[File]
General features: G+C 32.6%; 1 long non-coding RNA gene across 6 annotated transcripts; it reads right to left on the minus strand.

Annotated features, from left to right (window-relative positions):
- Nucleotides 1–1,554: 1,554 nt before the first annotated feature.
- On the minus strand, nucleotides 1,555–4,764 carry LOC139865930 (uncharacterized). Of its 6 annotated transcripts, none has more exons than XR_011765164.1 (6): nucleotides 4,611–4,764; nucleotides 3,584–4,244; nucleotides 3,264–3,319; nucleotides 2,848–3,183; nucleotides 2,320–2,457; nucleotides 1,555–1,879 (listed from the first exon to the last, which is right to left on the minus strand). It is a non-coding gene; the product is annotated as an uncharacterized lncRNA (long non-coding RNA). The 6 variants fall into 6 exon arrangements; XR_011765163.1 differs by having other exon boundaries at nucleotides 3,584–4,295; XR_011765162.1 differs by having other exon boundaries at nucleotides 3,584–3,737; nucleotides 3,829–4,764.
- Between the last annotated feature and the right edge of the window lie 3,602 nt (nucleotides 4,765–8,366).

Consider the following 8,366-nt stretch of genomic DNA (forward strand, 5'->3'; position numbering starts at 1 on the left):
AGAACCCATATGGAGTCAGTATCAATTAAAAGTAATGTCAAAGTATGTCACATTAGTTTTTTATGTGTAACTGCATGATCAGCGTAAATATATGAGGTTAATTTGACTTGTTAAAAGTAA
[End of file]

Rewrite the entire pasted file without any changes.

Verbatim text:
General features: G+C 32.6%; 1 long non-coding RNA gene across 6 annotated transcripts; it reads right to left on the minus strand.

Annotated features, from left to right (window-relative positions):
- Nucleotides 1–1,554: 1,554 nt before the first annotated feature.
- On the minus strand, nucleotides 1,555–4,764 carry LOC139865930 (uncharacterized). Of its 6 annotated transcripts, none has more exons than XR_011765164.1 (6): nucleotides 4,611–4,764; nucleotides 3,584–4,244; nucleotides 3,264–3,319; nucleotides 2,848–3,183; nucleotides 2,320–2,457; nucleotides 1,555–1,879 (listed from the first exon to the last, which is right to left on the minus strand). It is a non-coding gene; the product is annotated as an uncharacterized lncRNA (long non-coding RNA). The 6 variants fall into 6 exon arrangements; XR_011765163.1 differs by having other exon boundaries at nucleotides 3,584–4,295; XR_011765162.1 differs by having other exon boundaries at nucleotides 3,584–3,737; nucleotides 3,829–4,764.
- Between the last annotated feature and the right edge of the window lie 3,602 nt (nucleotides 4,765–8,366).

Consider the following 8,366-nt stretch of genomic DNA (forward strand, 5'->3'; position numbering starts at 1 on the left):
AGAACCCATATGGAGTCAGTATCAATTAAAAGTAATGTCAAAGTATGTCACATTAGTTTTTTATGTGTAACTGCATGATCAGCGTAAATATATGAGGTTAATTTGACTTGTTAAAAGTAA